Thursday, November 20, 2008
A Simple Approach to Write an Essay for EFL Learners
Can Your EFL Learners Write an Essay in English?
“Teacher, if we have to write an essay and it’s going to be a problem for us.”
“No problem, I’ll show you a simple format you can use to write an essay in English.”
Thus began an intermediate course in Writing for my EFL learners. What about your English as a foreign language learners? Do they have problems with writing in English?
A Natural Tendency with Foreign Language Learners
A natural tendency with foreign language learners is to write in the same way they would – in their first language (L1). While this may on occasion be a good thing, for the most part it can be the root of a string of serious problems when you write an essay. A foreign language is not a “translation” of English. Neither is English a “translation of a foreign language, even if they are in the same language family. This can even be true for varieties of English. In the “Queen’s English”, written structure can and often does differentiate composition and structure. Sure, an American can easily read a British English composition, but would most likely NOT write a composition or essay of their own in the same way. The Queen could certainly read an essay written by an American, although it would almost certainly be done in a far different style than issues forth from Cambridge or Oxford.
The Spanish Language
The Spanish Language is one case in which distinctive differences in writing clearly emerge. If you were to read a translation of “One Hundred Years of Solitude” by Nobel Prize winner Gabriel Garcia Marquez, (pictured above) you’d immediately note, even in English, a substantial style deviation from say, Ernest Hemmingway in his “The Old Man and the Sea”. Not just the writing style, but lexis, grammatical structure, syntax and means of expression are all so clearly different that you would most probably know these two men are not from the same culture. Nonetheless, clarity and organization are important when you write an essay. But I digress.
A Simple Format to Write an Essay for EFL and ESL Learners
A simple format for English as a Foreign Language (EFL) and English as a Second Language (ESL) learners to write an essay, is none other than the old standby, “The Five Paragraph Essay”. This writing structure is, of course, based on writing on a topic using five paragraphs. Briefly, here’s how it is set up.
Paragraph One – When you write an essay, the first paragraph provides the introduction to the essay or composition. It tells what is to be discussed and why. Your main points or arguments are briefly introduced. This paragraph need not be a lengthy one, four to five sentences will usually suffice.
Paragraph Two – In the second paragraph more background information is provided in more detail. Your first, often strongest main point or argument is expanded upon. This second paragraph is usually longer than the first or introductory paragraph. There is a topic sentence, three to five sentences of information, then a summary or concluding sentence which is used to allude or transition to the next paragraph’s content.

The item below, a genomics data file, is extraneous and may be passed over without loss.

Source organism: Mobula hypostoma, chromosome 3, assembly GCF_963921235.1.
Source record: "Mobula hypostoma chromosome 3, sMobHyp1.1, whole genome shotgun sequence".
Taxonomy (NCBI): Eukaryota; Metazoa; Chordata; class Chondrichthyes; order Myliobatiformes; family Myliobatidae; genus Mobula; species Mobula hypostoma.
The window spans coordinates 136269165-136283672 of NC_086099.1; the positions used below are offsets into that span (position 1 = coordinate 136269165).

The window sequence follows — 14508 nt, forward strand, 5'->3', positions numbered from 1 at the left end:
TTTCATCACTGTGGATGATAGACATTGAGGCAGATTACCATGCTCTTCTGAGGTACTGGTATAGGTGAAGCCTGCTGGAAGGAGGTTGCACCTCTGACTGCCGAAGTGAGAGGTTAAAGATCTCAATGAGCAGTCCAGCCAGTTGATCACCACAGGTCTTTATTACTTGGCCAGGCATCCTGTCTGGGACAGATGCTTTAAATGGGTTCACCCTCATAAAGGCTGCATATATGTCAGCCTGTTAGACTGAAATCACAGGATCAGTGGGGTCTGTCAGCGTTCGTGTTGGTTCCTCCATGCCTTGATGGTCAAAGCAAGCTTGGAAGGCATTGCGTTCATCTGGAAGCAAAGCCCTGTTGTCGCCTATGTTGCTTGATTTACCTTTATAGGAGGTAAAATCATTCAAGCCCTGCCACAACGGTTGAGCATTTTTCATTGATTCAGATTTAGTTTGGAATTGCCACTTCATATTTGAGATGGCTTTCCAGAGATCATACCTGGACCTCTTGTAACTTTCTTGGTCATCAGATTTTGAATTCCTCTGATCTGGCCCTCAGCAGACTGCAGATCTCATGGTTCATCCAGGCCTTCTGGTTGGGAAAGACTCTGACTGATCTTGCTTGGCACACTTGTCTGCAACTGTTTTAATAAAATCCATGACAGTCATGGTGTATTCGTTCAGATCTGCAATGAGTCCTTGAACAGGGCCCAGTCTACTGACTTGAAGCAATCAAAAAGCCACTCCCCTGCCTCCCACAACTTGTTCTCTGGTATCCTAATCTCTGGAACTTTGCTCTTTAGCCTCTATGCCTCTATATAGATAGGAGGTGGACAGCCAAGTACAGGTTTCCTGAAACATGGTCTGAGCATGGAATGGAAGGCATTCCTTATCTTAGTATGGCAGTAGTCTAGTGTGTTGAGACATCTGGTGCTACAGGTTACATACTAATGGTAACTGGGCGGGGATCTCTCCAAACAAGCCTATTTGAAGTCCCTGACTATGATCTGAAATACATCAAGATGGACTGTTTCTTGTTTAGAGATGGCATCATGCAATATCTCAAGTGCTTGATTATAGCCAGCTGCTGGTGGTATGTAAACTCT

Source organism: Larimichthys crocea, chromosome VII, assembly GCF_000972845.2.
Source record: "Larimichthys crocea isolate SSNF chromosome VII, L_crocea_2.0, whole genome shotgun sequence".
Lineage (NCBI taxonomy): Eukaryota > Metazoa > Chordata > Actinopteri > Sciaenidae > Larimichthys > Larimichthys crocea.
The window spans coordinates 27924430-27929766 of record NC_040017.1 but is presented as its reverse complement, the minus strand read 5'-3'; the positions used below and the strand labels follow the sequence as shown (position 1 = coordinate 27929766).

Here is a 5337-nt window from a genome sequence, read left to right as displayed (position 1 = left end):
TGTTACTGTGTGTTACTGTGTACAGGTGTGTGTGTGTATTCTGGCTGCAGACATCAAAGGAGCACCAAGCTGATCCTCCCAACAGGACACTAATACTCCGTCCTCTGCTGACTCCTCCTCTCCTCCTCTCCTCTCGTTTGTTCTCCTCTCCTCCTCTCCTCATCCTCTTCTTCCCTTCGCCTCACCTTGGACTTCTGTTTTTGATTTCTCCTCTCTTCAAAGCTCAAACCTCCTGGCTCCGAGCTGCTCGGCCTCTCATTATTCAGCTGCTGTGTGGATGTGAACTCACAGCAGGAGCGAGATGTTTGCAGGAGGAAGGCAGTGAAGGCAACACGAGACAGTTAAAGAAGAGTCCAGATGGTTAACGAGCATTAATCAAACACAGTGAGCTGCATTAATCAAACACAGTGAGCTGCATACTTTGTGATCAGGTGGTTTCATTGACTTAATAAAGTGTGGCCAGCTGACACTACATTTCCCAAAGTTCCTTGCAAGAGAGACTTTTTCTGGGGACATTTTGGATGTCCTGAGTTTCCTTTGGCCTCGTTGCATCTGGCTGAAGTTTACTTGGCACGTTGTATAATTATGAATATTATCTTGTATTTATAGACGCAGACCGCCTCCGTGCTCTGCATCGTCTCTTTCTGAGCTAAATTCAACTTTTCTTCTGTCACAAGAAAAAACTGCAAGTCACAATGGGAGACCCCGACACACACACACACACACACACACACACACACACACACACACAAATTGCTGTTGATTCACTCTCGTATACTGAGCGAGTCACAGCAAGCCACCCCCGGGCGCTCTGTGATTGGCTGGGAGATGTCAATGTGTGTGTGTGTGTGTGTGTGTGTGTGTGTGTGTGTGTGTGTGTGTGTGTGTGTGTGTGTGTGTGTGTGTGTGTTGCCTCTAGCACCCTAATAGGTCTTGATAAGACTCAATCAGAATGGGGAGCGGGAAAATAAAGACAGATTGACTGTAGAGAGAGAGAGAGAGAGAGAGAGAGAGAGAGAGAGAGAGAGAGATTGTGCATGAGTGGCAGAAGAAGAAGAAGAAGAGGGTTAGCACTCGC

Paragraph Three – The third paragraph provides your second key point or argument and ties it into your theme, when you write an essay or composition. Frequently, it is similar in length to the second paragraph. Information, support and background for your second key point or argument are the main content here. Once again, the last sentence of the paragraph transitions to the content of the forth one.
Paragraph Four – In this fourth paragraph, you’ll present your third key point or argument. More in-depth information and background on this point is provided here. Be sure to relate this point to your composition or essay topic. Also, add quotations, statistics, facts, examples and other relevant data to support this third point or argument. As before, the last sentence is a transitional one.
Paragraph Five – The fifth and final paragraph is used to summarize or conclude when you write an essay or composition. It shows how the three key points or arguments you have presented compare or relate to each other. It also clearly re-states your initial position from the introductory paragraph.
Final Points to Write an Essay in English
Some additional, final points to remember when you write an essay of five paragraphs are:
• Do not use contractions
• Do not use the first person, “I” unless told that this is allowed
• Use simple or compound sentences only – NO complex sentences should be used
• Keep your writing well organized
• Use quotations, examples, statistics, facts and relevant supporting data in each paragraph
“The Hazards of Moviegoing” by John Langan is a good five paragraph essay sample.
Prof. Larry M. Lynch is an EFL Teacher Trainer, Intellectual Development Specialist, author and speaker. He has written ESP, foreign language learning, English language teaching texts and hundreds of articles used in more than 125 countries worldwide. Get your FREE, pdf format report on CD or via e-mail, "Creative, Dynamic Ways to Motivate and Teach English as a Foreign Language to Diverse Groups of Reluctant Learners" by requesting the title at: firstname.lastname@example.org